Friday, September 4, 2009

High teen suicide rate in NZ confirmed

Well done New Zealand you have badly let our children down but who cares as politicians, judges, lawyers, psychologists and CYFS creeps are on the gravy train in the land of the long black lie!!
Kiwi kids are kill kids. Well done cruel - greedy kiwi.What a disgraceful country run by selfish ego freaks who couldn't give a toss about the terrible plight of our children.

High teen suicide rate in NZ confirmed

3 September 2009

An OECD report on child poverty confirms New Zealand has the highest rate of suicide in the developed world.

High teenage suicide and infant mortality rates, coupled with low immunisation rates, were key features identified in the report by the Organisation for Economic Co-operation and Development.

It ranked New Zealand 29th out of its 30 members for children's health and safety, just beating Turkey.

The report suggests suicide rates for New Zealanders between the ages of 15 and 19 years are well ahead of countries such as Ireland, Canada and the United States.

However, the Health Ministry says although New Zealand's youth suicide is the highest amongst developed countries, it has come down nationally.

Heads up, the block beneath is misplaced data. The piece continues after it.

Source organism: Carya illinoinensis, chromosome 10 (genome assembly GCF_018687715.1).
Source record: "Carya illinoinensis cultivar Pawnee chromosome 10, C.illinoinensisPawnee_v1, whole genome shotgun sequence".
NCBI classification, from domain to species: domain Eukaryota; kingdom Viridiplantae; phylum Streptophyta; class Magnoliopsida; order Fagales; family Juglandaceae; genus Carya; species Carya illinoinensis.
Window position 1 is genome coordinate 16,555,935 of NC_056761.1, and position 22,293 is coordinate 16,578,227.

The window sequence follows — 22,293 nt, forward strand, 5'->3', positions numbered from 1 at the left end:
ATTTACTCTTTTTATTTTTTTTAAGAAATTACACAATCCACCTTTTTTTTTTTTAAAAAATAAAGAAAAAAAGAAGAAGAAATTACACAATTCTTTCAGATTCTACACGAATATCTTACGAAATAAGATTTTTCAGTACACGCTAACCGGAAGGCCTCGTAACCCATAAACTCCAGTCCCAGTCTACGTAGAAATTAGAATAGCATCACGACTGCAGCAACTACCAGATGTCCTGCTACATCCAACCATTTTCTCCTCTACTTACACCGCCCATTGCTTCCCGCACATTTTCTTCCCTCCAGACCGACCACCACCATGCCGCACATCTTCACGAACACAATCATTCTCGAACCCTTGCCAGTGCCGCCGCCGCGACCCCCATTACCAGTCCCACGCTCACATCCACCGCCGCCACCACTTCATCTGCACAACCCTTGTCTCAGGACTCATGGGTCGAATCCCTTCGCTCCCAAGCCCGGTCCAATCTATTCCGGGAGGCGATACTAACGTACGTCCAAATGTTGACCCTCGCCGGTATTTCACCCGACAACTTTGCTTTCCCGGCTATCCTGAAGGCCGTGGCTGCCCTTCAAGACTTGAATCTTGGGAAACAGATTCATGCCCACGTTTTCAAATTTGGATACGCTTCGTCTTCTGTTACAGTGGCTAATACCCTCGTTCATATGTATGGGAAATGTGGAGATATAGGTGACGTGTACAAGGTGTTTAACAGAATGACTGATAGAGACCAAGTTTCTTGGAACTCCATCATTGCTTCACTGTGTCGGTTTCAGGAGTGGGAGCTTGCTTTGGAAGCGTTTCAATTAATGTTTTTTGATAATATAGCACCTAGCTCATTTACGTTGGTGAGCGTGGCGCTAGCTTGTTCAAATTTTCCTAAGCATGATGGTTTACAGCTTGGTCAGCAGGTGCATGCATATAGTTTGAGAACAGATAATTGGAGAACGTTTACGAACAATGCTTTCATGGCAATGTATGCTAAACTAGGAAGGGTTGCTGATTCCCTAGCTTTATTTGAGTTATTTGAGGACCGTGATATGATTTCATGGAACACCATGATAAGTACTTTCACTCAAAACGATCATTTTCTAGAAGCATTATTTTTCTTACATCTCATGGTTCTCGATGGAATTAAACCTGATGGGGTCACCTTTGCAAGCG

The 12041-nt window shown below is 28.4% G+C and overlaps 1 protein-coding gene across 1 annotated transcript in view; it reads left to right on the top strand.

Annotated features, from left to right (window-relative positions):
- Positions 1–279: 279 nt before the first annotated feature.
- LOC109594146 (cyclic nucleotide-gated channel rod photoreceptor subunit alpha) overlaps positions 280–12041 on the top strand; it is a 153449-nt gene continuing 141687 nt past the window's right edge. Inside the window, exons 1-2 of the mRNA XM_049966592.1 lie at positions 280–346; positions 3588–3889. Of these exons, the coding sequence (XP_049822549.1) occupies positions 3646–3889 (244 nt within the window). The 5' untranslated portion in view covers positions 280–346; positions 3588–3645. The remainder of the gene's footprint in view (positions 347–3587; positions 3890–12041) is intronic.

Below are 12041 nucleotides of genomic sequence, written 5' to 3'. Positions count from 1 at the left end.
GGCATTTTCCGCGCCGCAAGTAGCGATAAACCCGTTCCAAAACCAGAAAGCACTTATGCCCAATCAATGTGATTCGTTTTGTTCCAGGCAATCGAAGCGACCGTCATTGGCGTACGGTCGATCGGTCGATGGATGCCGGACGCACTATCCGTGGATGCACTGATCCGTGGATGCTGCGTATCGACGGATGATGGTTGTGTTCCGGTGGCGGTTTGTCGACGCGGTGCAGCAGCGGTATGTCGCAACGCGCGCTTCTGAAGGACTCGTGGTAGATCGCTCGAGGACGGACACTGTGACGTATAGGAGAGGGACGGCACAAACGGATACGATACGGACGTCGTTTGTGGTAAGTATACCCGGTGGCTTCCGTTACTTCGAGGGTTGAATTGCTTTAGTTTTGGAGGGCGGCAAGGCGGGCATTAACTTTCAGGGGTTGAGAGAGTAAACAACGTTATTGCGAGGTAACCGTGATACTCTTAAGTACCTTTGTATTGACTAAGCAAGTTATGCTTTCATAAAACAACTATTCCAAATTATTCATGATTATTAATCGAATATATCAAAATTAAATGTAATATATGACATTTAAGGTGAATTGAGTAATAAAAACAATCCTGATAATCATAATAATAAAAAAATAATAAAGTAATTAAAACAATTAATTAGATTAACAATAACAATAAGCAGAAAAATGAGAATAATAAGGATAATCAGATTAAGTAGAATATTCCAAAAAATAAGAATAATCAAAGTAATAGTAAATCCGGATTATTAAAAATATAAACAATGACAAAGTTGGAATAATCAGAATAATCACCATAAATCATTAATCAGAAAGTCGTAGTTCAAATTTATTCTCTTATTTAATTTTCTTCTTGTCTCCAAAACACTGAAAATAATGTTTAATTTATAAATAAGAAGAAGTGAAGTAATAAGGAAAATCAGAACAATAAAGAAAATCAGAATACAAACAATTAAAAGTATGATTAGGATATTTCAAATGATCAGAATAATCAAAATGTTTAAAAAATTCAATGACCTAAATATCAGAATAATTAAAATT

Child and Youth Health chief adviser Pat Tuohy says the Suicide Prevention Strategy introduced three years ago is making a difference.

The report's co-author Dominic Richardson told Nine to Noon the statistics for New Zealand are poor, considering it is more wealthy than some other countries in the OECD.

The report also suggests high rates of child poverty and teen pregnancy in New Zealand. Mr Richardson says though New Zealand spends more than many other countries on older children, this spending is not being focused on problem areas.

The Child Poverty Action Group says the report comes as no surprise and though there have been some improvements, it is concerned the recession will undo what progress has been made.

GO - Listen to item on Nine to Noon

Government has taken action - Bennett

Politicians say the OEDC report on child poverty makes for grim reading.

Social Development Minister Paula Bennett agrees the report does not look good, but says the situation has improved since the data for the report was collected in 2003.

Ms Bennett says the Government has already taken action, but says it is not just about throwing money at the problem.

The Labour Party's Annette King says the dismal trends identified in the report were the reasons it launched the Working for Families package when it was in government.

She says Labour also introduced before school and at birth checks, but agrees there is more work to be done.

Maori Party's co-leader Tariana Turia says the report confirms what the party has been saying about the plight of New Zealand's children.


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